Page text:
2. How can I create a safe and supportive environment for Black educators to voice their concerns and share their perspectives?

  3. Have I examined the diversity and representation among the leadership and staff in our school or organization? How can I work towards a more diverse and inclusive leadership team?

  4. Am I advocating for equitable professional development and career advancement opportunities for Black educators?

  5. Have I taken steps to address and eliminate any implicit biases in recruitment, hiring, and promotion processes that may impact Black educators negatively?

  6. How can I ensure that Black educators are not burdened with the sole responsibility of addressing racial issues in the curriculum and classroom?

  7. Am I actively listening to the experiences and feedback of Black educators without being defensive or dismissive?

  8. What support systems can I implement to address any mental health and well-being challenges Black educators face in the workplace?

  9. How can I incorporate diverse perspectives and experiences into the decision-making process within our educational institution?

  10. Am I providing resources and opportunities for Black educators to celebrate and integrate their cultural backgrounds in the classroom?

  11. How can I facilitate opportunities for Black educators to collaborate and share their expertise with their peers?

  12. Have I engaged in professional development or training to improve my own cultural competency and understanding of racial dynamics in education?

  13. Am I actively working to dismantle any systemic barriers that may disproportionately affect Black educators' professional growth and job satisfaction?

  14. How can I encourage open conversations about race and diversity among all staff members?

  15. Have I sought feedback from Black educators on how the school or organization can better support them and their students?

  16. What actions can I take to ensure Black educators are not overlooked or excluded from leadership and decision-making roles?

  17. Am I using my position of influence to advocate for policies and initiatives that promote racial equity and inclusivity in education?

  18. How can I leverage community partnerships and resources to provide additional support and opportunities for Black educators and their students?

  19. Am I holding myself and others accountable for promoting an inclusive and anti-racist culture within our educational institution?

  20. What steps can I take to continuously educate myself and others about the history and experiences of Black educators and students in education?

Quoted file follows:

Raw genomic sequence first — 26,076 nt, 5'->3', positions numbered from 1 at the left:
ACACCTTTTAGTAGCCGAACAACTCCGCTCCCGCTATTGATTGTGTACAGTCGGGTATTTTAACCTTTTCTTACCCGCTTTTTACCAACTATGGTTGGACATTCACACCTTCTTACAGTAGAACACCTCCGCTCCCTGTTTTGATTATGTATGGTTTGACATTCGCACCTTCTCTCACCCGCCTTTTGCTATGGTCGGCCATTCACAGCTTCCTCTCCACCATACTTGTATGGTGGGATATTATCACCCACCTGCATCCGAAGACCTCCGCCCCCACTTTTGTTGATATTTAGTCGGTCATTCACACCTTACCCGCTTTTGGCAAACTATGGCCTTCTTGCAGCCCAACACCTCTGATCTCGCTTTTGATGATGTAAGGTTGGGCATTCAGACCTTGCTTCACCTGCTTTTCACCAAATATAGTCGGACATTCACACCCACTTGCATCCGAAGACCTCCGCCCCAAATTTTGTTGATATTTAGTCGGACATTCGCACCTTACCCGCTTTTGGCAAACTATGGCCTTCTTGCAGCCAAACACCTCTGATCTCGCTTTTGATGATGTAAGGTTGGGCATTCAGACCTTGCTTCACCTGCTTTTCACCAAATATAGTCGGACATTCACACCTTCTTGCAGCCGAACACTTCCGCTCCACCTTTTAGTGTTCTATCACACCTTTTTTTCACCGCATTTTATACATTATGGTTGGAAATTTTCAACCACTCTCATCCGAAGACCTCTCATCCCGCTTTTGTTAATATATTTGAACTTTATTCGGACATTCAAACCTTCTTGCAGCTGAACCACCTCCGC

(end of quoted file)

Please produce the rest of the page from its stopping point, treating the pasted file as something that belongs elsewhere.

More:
If Black teachers are in similar situations, they need to document what is occurring. I used to blind-copy my personal email, especially when another colleague got out of pocket via email. Also, teachers should be cautious and consider all possible outcomes before running to Human Resources. HR is responsible for protecting the interests of the organization. This means HR has to consider the implications to the school organization as your concerns are being addressed. Last, be direct about your concerns. An elder once said, “A closed mouth don’t get fed.” This may not stop the issues, but it could lead to mutual understanding, especially if the teacher that has caused harm really wants to mend the situation.

As a Black woman, I’m not seeking to assimilate and leave part of myself at the school door entrance. Instead, I seek to bring my whole self to school and add value.

Shawnta S. Barnes

Shawnta (Shawn-tay) S. Barnes, also known as Educator Barnes, is a married mother of identical twin boys. She navigates education from not only the educator’s perspective but also the parent’s perspective. She has been an educator for nearly two decades. Shawnta works with K-12 schools, universities, & education adjacent organizations through her education consulting business Blazing Brilliance. She is an adjunct college professor, supervises student teachers, Indy Kids Winning Editor-in-Chief, Brave Brothers Books Co-founder, & CEO, and Brazen Education Podcast host. She holds five education licenses: English/language arts 5-12, English to speakers of other languages P-12, library/media P-12, reading P-12, and school administration P-12, and she has held a job in every licensed area. Previously, she has served as a school administrator, English teacher, English learners teacher, literacy coach, and librarian. She won the 2019 Indiana Black Expo Excellence in Education Journalism Award. In 2023, she completed her doctorate in Literacy, Culture, and Language Education with a minor in Learning Sciences. She is an urban gardener in her spare time and writes about her harvest-to-table journey at To learn more about Shawnta, visit